# Definition:Rule of Inference

## Definition

Let $\LL$ be a formal language.

Part of defining a proof system $\mathscr P$ for $\LL$ is to specify its **rules of inference** or **proof rules**.

A **rule of inference** is a specification of a valid means to conclude new theorems in $\mathscr P$ from given theorems and axioms of $\mathscr P$.

Often, the formulation of **rules of inference** also appeals to the notion of provable consequence to be able to deal with assumptions as part of a proof.

## Structure of a Proof Rule

In most cases, an application of a proof rule can be given a **structure**, as follows:

**Definition:**This specifies what the proof rule actually does. Note the careful use of**can**and**may**in the definition:

**Can**implies that it is possible to achieve something based on the structure of the system which is being constructed.**May**implies that this is what this particular proof rule is allowing you to do.

**Abbreviation:**When deriving a sequent, it is convenient to use a precisely defined shorthand to indicate which rule is being applied at a particular point. While important when used in a medium where space is limited, for example in printed books, on $\mathsf{Pr} \infty \mathsf{fWiki}$ these are not so much relied upon.

**Deduced from:**The truth value of a result which is being deduced by a particular proof rule depends on a specific set of premises, or assumptions made during the course of derivation. This pool of assumptions will vary depending on what the proof rule is and what previously derived result or results the proof rule depends on.

**Discharged assumptions:**This specifies which, if any, assumptions have been discharged, that is, no longer contribute to the truth value of the conclusion being derived.

**Depends on:**This specifies the result from which the proof rule*directly*derives its result.

However, some proof systems defy such description, such as the Proof System of Propositional Tableaus.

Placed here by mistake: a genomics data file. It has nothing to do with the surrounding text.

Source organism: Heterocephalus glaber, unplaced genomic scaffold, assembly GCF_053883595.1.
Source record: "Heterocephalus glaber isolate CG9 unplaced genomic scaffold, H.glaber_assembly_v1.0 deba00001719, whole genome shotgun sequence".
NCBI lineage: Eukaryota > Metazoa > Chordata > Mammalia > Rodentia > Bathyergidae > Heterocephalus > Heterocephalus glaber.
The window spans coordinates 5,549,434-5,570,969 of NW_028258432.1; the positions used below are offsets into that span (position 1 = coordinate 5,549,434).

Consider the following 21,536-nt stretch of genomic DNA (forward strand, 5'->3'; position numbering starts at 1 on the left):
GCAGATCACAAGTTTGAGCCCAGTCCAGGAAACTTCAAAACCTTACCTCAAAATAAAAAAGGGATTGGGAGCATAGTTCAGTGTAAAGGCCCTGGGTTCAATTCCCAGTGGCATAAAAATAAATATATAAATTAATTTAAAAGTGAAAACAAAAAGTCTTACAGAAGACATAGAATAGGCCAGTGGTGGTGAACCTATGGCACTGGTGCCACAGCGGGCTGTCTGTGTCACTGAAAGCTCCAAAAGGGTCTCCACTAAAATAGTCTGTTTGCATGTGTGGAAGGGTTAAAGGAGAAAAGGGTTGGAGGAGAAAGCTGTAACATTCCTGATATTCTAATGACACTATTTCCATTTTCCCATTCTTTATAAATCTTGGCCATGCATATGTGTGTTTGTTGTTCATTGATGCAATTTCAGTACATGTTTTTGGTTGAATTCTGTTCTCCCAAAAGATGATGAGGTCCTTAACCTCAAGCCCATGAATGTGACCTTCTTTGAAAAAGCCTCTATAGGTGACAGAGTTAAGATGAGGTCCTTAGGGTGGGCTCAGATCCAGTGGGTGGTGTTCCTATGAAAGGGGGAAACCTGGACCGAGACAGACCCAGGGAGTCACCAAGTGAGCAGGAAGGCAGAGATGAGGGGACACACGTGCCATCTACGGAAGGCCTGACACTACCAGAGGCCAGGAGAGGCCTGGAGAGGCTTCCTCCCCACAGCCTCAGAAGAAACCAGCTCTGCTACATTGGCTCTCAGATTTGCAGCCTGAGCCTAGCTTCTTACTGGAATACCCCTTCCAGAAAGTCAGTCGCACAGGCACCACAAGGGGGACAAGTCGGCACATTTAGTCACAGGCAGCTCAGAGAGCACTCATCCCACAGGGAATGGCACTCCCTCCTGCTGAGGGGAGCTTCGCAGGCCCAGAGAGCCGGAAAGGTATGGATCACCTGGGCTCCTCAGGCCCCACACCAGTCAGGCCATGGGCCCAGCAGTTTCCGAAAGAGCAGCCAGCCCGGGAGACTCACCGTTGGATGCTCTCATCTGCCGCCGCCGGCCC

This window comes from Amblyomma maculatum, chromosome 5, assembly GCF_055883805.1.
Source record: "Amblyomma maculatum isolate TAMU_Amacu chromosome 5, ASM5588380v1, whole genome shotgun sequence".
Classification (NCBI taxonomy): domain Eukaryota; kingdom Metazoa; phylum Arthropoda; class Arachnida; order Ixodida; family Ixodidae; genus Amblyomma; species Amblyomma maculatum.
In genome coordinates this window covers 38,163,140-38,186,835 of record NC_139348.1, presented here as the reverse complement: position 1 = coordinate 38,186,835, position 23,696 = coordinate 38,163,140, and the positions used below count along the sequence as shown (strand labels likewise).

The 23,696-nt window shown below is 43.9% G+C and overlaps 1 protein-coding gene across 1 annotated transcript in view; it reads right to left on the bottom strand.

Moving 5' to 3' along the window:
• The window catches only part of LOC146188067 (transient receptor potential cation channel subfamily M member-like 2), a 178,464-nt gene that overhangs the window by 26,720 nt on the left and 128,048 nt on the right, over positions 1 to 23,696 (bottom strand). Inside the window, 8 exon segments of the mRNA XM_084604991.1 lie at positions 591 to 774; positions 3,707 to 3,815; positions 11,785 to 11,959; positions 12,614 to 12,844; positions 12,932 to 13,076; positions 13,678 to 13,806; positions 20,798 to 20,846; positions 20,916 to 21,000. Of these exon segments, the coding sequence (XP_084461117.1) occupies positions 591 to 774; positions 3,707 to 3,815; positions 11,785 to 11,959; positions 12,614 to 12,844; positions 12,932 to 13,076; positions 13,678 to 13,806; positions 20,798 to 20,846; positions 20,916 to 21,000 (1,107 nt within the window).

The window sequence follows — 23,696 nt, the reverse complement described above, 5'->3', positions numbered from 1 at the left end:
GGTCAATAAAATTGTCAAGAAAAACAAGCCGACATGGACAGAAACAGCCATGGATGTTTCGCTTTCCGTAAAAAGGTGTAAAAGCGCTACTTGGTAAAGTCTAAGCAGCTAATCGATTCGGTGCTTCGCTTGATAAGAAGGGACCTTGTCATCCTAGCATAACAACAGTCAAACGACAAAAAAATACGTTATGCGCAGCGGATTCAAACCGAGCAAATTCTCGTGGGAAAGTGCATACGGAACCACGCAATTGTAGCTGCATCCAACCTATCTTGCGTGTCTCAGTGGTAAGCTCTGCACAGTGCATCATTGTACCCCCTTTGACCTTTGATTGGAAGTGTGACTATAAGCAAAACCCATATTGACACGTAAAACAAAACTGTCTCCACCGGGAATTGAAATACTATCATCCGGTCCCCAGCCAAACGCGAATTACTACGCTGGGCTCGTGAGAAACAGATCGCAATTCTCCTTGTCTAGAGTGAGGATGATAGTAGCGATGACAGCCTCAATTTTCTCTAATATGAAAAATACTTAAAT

## Also see

- Definition:Axiom (Formal Systems), the other part in specifying a proof system
- Definition:Derived Rule, which are often convenient in working with a proof system
- Examples of
**proof rules**are gathered in Category:Proof Rules

## Also known as

**Rules of inference** are also known as **rules of transformation** or **transformation rules**.

Further alternatives are **rule of derivation** and **rule of proof**.

With all these, literature might have a specific meaning attached, so be careful before treating any of these as synonyms.

On $\mathsf{Pr} \infty \mathsf{fWiki}$, **proof rule** and **rule of inference** are the terminology of choice and are used interchangeably.

## Example

In the context of propositional logic, an example of a **rule of inference** is:

which expresses Modus Ponendo Ponens.

## Sources

- 1959: A.H. Basson and D.J. O'Connor:
*Introduction to Symbolic Logic*(3rd ed.) ... (previous) ... (next): $\S 4.2$: The Construction of an Axiom System - 1964: Donald Kalish and Richard Montague:
*Logic: Techniques of Formal Reasoning*... (previous) ... (next): $\text{I}$: 'NOT' and 'IF': $\S 3$ - 2000: Michael R.A. Huth and Mark D. Ryan:
*Logic in Computer Science: Modelling and reasoning about systems*... (previous) ... (next): $\S 1.2$: Natural Deduction - 2009: Kenneth Kunen:
*The Foundations of Mathematics*... (previous) ... (next): $\text{II}.10$ Formal Proofs - 2012: M. Ben-Ari:
*Mathematical Logic for Computer Science*(3rd ed.) ... (previous) ... (next): $\S 3.1$: Definition $3.1$

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- 1946: Alfred Tarski:
*Introduction to Logic and to the Methodology of Deductive Sciences*(2nd ed.) ... (previous) ... (next): $\S \text{II}.15$: Rules of inference - 1965: E.J. Lemmon:
*Beginning Logic*... (previous) ... (next): $\S 1.2$: Conditionals and Negation - 1980: D.J. O'Connor and Betty Powell:
*Elementary Logic*... (previous) ... (next): $\S \text{II}$: The Logic of Statements $(2): \ 1$: Decision procedures and proofs